October 5th was the first Sheffield Artists book fair which saw 55 stalls representing about 90 artists! It was a day of fantastic inspiration and lovely new friends and connections. I’m sorry to not have posted sooner but as the main organiser and curator of the event my time was swallowed up a bit! Especially managing the Artist’s Book Centre website mine took a back seat. Anyway here are a few images mostly curtisy of Anya Uhren as I was too busy running around to take any! If you are interested to see more about the artists involved check out artistsbookcentre.org.uk if you’re local to sheffield there are a number of things going on you can get involved with.
This little box of delights was a lot of fun to create. It came from quite a large selection of ephemera collected on an eight hour train journey from Mysore to Chennai. During the trip we were given various refreshments which came in interesting packages, so of course I saved it all. Each time something came I squirrelled the bits and pieces away into a bag by my side along with other peoples bits and pieces that got passed down the row! From this selection I created a box/draw for the matchbox cover and two books to fit inside.
The first book was simple and came from one of the tea bags I used on the journey. The cover of the book is made from the label of the Taj Mahal Tea. The inside is part of the teabag dried out and emptied after use and some of the paper cup I drank the tea from.
The second book began with a label from the delicious biryani we were served, I cut it out from the box lid and as a bonus the back of the lid is very shiny silver which adds a bit of sparkle and a different surface to the book. A nice touch is that the label has the date stamped on it which always makes me happy…simple things. The accordion fold bit of the book was made from the place mat we had on the tray of food (I saved mine before it got any spillages on it!) As an aside all the labels for each matchbook is typed on this paper. Then i used various other bits of packaging to create the other elements of the book everything from ice-cream lids to sugar bags. Finally I used the rest of the teabag as the books tie to hold it together.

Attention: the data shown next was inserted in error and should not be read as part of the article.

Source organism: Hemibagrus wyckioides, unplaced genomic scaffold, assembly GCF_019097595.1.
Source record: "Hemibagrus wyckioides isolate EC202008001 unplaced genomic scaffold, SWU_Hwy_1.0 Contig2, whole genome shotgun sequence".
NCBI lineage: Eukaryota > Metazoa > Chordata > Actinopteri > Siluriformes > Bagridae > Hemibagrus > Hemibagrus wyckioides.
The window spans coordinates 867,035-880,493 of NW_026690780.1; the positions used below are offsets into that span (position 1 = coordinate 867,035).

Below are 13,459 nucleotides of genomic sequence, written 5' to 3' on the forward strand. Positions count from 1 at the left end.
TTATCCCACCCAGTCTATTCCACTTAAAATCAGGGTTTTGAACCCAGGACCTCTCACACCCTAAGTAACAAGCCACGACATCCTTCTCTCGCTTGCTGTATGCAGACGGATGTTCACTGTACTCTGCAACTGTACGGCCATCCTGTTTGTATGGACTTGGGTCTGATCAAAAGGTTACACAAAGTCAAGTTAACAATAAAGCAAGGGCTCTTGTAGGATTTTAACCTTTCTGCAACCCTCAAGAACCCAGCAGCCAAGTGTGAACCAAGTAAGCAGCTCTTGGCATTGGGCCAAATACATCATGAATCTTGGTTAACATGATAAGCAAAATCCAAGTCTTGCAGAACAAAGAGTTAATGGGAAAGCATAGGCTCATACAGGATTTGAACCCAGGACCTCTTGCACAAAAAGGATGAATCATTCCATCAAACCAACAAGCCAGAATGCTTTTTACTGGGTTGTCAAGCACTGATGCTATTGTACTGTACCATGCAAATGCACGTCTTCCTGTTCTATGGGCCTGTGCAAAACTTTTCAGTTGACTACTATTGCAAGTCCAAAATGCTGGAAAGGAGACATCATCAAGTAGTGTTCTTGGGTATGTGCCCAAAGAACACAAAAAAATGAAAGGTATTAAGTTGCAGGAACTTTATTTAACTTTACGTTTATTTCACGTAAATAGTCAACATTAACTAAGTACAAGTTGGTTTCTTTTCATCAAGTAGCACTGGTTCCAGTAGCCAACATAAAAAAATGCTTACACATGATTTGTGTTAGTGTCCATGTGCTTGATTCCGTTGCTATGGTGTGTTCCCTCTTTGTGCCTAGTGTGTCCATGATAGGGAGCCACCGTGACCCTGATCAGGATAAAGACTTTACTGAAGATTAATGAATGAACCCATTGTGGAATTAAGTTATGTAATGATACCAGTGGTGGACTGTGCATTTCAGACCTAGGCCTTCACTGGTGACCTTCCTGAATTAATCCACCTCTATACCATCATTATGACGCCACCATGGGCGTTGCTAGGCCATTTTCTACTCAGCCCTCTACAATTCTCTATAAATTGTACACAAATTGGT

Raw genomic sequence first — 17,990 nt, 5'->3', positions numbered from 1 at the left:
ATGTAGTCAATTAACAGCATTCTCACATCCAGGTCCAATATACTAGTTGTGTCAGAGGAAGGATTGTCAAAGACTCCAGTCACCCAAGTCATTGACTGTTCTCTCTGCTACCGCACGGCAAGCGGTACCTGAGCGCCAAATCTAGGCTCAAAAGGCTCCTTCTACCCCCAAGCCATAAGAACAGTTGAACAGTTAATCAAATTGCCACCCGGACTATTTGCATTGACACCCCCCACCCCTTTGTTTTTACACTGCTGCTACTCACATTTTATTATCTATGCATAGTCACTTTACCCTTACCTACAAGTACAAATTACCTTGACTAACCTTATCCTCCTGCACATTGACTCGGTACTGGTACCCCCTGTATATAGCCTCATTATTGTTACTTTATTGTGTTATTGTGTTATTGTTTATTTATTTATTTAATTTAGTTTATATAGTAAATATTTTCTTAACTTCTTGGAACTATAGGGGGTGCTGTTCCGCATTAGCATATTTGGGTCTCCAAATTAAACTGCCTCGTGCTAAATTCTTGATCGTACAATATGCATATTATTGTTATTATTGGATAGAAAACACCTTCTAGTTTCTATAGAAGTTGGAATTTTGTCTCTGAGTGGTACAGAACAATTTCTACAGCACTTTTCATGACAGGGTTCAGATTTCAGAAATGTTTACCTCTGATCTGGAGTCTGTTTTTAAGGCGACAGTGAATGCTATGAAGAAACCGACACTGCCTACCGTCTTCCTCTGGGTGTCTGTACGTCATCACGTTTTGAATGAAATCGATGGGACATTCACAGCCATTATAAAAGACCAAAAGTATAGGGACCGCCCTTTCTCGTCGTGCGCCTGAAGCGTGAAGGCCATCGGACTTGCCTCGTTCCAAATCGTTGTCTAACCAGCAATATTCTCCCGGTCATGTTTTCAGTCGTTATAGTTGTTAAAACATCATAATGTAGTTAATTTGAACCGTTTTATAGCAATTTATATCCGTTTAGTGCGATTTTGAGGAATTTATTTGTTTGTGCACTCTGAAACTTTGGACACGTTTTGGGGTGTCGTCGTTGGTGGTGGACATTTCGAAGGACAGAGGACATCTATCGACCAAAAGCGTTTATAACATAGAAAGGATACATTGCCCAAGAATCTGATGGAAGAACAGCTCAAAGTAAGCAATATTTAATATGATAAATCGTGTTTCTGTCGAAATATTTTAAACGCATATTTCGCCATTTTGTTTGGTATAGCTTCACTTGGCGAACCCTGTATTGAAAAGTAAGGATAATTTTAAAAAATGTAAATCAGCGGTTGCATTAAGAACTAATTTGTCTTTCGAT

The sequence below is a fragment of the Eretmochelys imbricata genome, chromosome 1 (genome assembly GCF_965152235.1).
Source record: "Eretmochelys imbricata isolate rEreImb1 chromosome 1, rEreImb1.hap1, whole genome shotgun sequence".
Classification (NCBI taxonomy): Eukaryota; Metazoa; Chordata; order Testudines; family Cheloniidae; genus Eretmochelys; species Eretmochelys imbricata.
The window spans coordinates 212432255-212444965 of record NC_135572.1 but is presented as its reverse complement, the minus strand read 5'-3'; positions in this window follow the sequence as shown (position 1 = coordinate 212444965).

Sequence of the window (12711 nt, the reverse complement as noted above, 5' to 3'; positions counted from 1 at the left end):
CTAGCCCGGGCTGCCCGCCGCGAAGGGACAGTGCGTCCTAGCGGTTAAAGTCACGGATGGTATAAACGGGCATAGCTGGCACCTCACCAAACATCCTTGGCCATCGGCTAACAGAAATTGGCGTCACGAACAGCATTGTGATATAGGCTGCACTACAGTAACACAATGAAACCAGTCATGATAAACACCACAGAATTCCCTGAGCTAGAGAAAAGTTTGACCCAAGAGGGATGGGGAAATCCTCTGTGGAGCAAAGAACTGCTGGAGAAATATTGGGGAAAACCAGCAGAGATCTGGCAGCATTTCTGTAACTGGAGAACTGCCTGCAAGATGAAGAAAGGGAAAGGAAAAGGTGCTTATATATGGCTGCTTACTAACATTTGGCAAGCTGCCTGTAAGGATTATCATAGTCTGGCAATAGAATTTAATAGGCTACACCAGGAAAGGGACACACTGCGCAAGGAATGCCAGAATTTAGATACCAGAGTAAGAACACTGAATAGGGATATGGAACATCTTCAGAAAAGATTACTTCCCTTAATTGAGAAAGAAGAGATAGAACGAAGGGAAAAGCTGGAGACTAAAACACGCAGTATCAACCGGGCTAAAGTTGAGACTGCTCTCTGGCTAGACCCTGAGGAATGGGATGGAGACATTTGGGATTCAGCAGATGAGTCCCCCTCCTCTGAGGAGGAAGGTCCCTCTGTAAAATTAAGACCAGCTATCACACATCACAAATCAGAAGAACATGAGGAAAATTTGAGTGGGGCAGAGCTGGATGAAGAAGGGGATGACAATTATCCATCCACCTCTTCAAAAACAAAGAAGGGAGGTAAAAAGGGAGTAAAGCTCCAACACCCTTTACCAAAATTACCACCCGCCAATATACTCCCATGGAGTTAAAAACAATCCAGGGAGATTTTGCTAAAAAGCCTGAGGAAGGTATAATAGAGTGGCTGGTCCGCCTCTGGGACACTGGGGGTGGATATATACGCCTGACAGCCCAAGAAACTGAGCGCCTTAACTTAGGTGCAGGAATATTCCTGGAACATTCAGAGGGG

As I said at the beginning I had much fun with this creation mixing, matching and folding packaging. I have plenty of bits and bobs left so I expect something else will happen to all of that one day and another creation will be born.
This book was inspired by a trip to the Gandhi Memorial Museum in Madurai. On a previous trip to India I had visited the Gandhi Museum in Mumbi called Mani Bhavan. As a child my dad used to talk about Gandhi often I think he was something of a hero for him and he made sure we kids knew all about his life and what he had achieved. My dad was a pacifist and I think saw many commonalities of ethos and conflict resolution. So now on two occassions I have been fortunate to visit places this man had been or lived and learnt about his life first hand. Both times I have found it moving and had a sense of my dad over my shoulder telling stories of this great man of peace.
The start to this book was a receipt I collected when I donated some money to be able to take photos inside the museum. I didn’t want to chop this up to much so used a modified zine fold to create a little book that still has the ability to open out to become one sheet again and at the same time creates the accordion fold to hold the rest of the sections together. From there I created two more zine fold books from a ten rupee note. I thought long and hard about using actual money as a book (I’ve been toying with the idea for a long time). I feel that Gandhi would have disapproved because although to me as a westerner this note is worth the equivalent of about twelve pence to many people in India it could be a meal. To a great extent it felt quite frivolous to cut it up, but I felt on this occasion it was warrented. It symbolises the struggle for fair wages and prices for cotton and the fact that it bares the face of Gandhi goes to show how important he is to this country.
The cyanotype prints used were made by a piece of fabric I found on my journey and the detail of the weave reminded me of the simple cloth that Gandhi chose to wear, some of which was on display in the museum. I had a little bit of the original receipt left over so made a second zine fold book covered with more cyanotype print. The matchbox used was found in Madurai and seemed appropriete with the symbol of a light bulb on the front. Gandhi was most definitely a light for India.
With this book, as often happens, it has become a tiny sculpture as much as a book. I love how many shapes it can make just by opening it in different ways. This one more than most!
A tiny book finally complete with a new box for a home. If you follow me on Instagram you may remember the saga of ‘The dog who ate my homework’ and the little book that came out of that incident. Well I have finally got back to the original Berlin book and finished it and a kind friend donated me this box for its new forever home. It just needed a bit of customising and here we are!